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My New Friends in Saransk

Posted by: Oksana Ingle | 08/20/2009 | 3 Comments |

IT IS EASY TO FORGET, HERE IN MODERN SARANSK, with new architecture and students and professors speaking fluent English (with a slight British accent), that I am in Russia. At the same time, Saransk reminds me of the old beloved Russia that I remember from my childhood. It is still in many ways untouched by western civilization.

During my visit, our host coordinator Olga (our “fairy” who makes all our wishes and requests come true) arranges for me to meet one of the professors of Russian literature at the university. She escorts me to the Department of Philology where not one, but five teachers are waiting with tea, chocolates, and cookies on the desk.

In the office of the Russian literature professors

In the office of the Russian literature professors

It is a Russian tradition to offer your guests a cup of tea with sweets. We talk for two hours. They ask me about the life, education, and customs in the USA. Unlike their English Language colleagues, they have never been abroad and they want to know first hand what’s out there. I ask them to share with me their teaching methods and course material. As I am leaving, they present me with a pile of their own books (which I am still making my way through, with great pleasure).

Next day, it rains buckets while two of my new Russian professor friends, Lena and Sveta, are giving two of us a tour of churches. As we are trying to say goodbye—for the third time—my umbrella begins to leak badly, my feet are getting wet, and I start shivering. But in true Russian style, we continue standing in the middle of the walkway talking.

One evening, Lena invites me to her home for dinner. She and her 4 year-old son come to the university to pick me up. Lena’s mother has set a festive table in the small kitchen of their apartment, where eight of us (including Lena’s father, two other professors, and one of their teenage daughters) will sit shoulder to shoulder during the meal. They talk to me as if they have always known me and that I have simply been away for a long time. The ladies are very sweet. The father, a distinguished doctor of philological science, looks noble, wise, and stern at first, but then warm—which reminds me of descriptions I have read of the great Russian author, Leo Tolstoy.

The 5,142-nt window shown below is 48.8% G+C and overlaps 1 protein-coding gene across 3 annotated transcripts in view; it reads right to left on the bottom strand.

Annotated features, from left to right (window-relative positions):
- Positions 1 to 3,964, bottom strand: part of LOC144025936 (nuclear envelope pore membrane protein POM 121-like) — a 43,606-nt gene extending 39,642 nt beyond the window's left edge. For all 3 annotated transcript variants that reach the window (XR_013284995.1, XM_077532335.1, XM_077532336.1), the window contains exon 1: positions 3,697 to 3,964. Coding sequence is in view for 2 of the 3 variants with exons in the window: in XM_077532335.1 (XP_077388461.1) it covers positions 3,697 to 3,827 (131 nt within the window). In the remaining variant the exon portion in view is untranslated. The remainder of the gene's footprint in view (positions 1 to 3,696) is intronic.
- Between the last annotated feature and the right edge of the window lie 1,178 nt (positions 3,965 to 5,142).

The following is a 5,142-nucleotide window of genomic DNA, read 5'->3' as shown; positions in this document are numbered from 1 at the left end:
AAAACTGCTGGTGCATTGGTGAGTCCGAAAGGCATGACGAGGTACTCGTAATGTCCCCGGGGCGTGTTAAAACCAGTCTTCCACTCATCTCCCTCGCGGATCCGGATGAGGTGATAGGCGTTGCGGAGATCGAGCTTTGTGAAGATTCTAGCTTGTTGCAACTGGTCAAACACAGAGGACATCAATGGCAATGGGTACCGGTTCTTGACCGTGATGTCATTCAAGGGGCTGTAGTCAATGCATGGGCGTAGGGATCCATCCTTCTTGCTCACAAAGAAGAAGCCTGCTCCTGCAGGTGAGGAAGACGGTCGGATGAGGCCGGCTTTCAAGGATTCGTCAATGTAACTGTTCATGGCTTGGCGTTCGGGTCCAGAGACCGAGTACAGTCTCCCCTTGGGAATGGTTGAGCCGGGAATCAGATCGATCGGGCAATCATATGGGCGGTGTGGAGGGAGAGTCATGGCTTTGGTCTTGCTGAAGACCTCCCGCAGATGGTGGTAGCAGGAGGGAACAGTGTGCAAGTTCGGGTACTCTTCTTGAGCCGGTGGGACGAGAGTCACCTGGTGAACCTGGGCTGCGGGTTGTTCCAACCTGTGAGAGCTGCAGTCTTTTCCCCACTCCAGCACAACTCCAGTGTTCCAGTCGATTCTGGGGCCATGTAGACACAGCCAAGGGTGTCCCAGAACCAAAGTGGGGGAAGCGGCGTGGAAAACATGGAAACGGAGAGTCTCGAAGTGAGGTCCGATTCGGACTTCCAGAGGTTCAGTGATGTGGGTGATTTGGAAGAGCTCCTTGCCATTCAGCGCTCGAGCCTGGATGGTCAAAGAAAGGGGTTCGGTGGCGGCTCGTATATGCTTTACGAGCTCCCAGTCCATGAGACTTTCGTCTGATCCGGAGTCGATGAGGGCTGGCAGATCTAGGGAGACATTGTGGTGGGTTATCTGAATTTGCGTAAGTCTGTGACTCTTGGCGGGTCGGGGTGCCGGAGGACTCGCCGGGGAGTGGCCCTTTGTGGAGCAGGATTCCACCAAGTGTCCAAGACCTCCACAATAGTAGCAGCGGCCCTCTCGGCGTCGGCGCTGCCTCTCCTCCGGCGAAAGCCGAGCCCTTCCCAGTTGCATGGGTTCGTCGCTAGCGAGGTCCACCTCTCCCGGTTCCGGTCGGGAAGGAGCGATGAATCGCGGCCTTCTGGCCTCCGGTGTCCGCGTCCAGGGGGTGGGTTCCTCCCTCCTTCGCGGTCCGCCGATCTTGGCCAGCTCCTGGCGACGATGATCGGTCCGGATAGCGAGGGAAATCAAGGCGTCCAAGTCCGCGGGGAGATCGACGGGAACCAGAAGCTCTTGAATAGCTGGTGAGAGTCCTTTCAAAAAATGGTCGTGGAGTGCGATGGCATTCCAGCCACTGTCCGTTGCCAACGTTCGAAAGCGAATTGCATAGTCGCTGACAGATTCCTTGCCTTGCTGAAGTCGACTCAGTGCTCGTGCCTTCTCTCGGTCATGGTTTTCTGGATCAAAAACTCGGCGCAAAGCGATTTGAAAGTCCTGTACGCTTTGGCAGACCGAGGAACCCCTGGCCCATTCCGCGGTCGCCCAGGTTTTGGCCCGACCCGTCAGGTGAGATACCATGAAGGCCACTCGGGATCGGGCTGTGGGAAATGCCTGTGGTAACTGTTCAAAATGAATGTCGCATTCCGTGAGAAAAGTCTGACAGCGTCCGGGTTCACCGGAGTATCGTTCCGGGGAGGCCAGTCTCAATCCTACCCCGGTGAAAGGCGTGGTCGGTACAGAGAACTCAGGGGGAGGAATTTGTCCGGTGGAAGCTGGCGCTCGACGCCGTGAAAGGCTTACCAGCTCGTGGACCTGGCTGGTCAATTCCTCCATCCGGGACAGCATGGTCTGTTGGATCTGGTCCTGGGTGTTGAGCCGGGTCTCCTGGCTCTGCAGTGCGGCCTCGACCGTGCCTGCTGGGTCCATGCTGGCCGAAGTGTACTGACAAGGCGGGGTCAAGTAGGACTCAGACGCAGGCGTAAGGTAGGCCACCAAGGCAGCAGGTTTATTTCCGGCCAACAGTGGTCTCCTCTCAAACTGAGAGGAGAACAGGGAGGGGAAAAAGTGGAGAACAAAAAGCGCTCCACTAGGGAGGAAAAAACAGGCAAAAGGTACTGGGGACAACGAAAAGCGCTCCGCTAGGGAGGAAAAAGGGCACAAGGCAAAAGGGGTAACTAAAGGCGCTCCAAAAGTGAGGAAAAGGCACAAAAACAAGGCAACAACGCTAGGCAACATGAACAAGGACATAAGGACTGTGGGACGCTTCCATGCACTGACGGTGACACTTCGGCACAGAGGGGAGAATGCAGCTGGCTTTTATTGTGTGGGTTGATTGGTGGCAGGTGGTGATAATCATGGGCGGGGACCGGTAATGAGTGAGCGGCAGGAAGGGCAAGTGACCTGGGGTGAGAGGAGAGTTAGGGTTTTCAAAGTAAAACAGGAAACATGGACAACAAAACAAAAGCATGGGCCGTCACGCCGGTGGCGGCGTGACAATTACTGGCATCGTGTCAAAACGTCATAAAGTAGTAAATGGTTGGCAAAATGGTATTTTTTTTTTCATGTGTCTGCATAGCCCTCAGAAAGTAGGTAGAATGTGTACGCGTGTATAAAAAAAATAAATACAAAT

At Lena's home after dinner

At Lena's home after dinner

It starts getting late, so Lena’s mother invites me to spend the night in their home. I tell her that my apartment is a 5-minute ride by taxi. They call the taxi and when it arrives, the ladies escort me downstairs and outside to the taxi. Lena’s mother insists on paying for it because I have been their guest. I realize that, after more than 10 years in the United States, I have forgotten how good it feels to be the honored guest in a Russian home.

Days later, on the platform of the train station getting ready to board for Moscow, I ask one of my students what he liked best about being in Russia. He says, “Professor Gomer once told our class that the soul of Russia is its people. At the time, we thought, oh sure. But now I understand it. The people here are awesome. They invite you over, feed you, and spend time with you.”

As he says it, I think dearly of all my new friends. •

under: My Travel Journal
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Responses -

Nice pictures, great blog. Thank you for quoting.

Thank you!

Thanks for calling me “fairy” and thanks for nice words about out University and Saransk.


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